Florida is filled with a ton of entertainment, bustling nightlife, and Cuban pastries (more toward South Florida.) It’s also well known for its beaches, alligators and the Everglades. So, you’ve likely already heard of Everglades National Park.

But, have you heard of Big Cypress National Preserve? It’s a cypress swamp created by rainwater, whereas the Everglades gets its water from a steady flow from nearby Lake Okeechobee. Here, you can camp, hike, and search for wildlife. Find out more information inside of this post. 

Big Cypress National Preserve 

Big Cypress is a 700,000-acre outdoor swamp that was established in 1974. It’s located in Ochopee, Florida which is about an hour and a half from both Miami and Ft. Lauderdale and 40 minutes from Naples.  

Dry Season/ Wet Season

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SOUND ON Is it an old car?, is it a chain saw?, is it somebody’s bad digestion? NO, IT'S AN ALLIGATOR’S BELLOW! American alligators produce loud rumbling roars year-round, but most frequently during mating season. These bellows are produced by a deep exhalation combined with a posture where head and tail stay partially above the water surface. The resonance frequencies depend on the length of the animal’s vocal tract. The larger the alligator the lower the vocalization. And that water sparkling over the gator’s back? It precedes the bellow in males. Only male alligators produce sub-audible vibrations that will make the water dance over their armored backs. Don’t miss it! it will give you goosebumps. #soundon🔊 #bigcypressnationalpreserve #gator #bellow #getready #americanalligator #malealligator #kingoftheswamp #nps #swamp #wildlife #explore #roar #territorial #florida #adventure #swamplife #nature #findyourpark #encuentratuparque #cypressswamp #southflorida #nationalparks #nationalparkservice #goosebumps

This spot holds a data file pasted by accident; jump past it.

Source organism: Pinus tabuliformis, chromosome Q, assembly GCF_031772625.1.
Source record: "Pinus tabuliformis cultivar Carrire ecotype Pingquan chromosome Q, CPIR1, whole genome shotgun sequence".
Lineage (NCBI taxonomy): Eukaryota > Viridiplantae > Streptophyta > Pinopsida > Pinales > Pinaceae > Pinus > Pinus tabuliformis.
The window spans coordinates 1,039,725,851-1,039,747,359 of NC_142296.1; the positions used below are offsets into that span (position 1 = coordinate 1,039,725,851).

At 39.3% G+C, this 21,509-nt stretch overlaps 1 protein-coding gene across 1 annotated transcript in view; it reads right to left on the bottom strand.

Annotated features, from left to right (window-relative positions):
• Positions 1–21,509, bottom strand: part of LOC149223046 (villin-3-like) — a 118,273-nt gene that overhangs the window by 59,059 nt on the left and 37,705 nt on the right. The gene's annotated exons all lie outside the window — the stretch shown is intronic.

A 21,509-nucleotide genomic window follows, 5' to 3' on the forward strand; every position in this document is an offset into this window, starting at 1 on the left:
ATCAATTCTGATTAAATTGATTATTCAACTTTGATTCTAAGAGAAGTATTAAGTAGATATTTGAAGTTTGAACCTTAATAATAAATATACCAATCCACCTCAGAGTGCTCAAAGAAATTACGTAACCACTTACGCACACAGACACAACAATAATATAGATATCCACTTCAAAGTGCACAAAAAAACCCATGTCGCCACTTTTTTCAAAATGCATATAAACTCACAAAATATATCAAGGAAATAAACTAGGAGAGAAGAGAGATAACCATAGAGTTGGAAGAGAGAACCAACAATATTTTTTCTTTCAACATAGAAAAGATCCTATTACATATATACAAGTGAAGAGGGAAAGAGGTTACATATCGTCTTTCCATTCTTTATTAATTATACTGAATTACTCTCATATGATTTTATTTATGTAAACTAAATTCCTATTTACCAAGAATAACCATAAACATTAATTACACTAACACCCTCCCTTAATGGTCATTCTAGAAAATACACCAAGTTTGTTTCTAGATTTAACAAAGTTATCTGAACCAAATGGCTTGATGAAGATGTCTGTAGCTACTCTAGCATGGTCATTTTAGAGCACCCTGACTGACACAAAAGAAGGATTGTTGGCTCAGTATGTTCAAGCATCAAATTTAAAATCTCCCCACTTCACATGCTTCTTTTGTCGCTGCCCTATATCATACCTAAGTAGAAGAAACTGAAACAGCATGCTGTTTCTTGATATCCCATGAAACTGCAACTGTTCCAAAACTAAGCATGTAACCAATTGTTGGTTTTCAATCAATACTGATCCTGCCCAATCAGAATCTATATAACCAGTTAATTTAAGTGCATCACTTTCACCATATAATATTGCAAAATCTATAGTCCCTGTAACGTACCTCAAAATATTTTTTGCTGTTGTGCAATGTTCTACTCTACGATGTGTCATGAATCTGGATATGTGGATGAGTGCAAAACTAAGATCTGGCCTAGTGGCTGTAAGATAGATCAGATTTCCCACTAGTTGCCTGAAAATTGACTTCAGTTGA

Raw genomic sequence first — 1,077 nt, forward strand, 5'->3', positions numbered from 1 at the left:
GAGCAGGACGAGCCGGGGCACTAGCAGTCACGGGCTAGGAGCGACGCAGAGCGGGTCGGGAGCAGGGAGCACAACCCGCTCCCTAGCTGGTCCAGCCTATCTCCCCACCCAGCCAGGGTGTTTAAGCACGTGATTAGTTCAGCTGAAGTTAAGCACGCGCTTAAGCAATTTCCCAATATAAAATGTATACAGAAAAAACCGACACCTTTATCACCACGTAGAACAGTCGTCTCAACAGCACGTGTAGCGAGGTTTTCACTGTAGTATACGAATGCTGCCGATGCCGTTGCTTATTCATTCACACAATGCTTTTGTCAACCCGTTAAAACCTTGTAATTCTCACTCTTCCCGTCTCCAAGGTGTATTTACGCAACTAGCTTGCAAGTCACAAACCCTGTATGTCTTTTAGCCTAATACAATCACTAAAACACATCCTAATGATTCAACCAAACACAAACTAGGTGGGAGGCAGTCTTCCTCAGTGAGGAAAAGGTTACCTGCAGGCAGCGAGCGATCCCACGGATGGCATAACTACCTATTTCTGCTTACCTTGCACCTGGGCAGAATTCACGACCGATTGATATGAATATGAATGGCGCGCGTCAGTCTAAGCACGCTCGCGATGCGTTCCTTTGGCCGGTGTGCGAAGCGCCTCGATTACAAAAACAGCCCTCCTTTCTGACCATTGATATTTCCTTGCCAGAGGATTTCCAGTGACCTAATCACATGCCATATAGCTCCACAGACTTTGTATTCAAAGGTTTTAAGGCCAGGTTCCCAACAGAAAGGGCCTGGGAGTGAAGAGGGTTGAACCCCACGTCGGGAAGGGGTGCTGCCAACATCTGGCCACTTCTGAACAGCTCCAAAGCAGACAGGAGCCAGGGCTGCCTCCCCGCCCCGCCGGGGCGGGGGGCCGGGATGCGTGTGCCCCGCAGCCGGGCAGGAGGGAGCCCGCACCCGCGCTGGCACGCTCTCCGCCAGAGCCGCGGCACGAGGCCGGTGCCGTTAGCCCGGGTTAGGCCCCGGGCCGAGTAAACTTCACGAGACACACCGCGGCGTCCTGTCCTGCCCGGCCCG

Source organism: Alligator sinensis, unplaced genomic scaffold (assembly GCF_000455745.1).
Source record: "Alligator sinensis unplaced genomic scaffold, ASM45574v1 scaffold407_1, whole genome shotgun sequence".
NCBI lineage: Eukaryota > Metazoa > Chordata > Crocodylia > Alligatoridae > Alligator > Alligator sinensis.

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There are only two seasons at Cypress: wet or dry. The wet season is during the months of May through October. The dry season is during the months of November through April. There are pros to visiting during each time.

The wet season is when you will see most of the water and animals all around but it also brings out mosquitos and it means a lot of summer rainfall. During the dry season, you have to look a little harder to find the wildlife but the tradeoff is the weather is breezier and more bearable. There are also fewer visitors during the first half of the dry season, so foot traffic will be less. 

Discovery Hike  

If you want to take a hike through the swampy preserve and are new or unsure where to start, you have the option to go on a Discovery Hike which is led by a ranger. Because you will likely be walking through water, tall boots are advised and pants you don’t mind getting dirty. Each tour takes about two hours and your guide will tell you all about the flora and fauna in the area.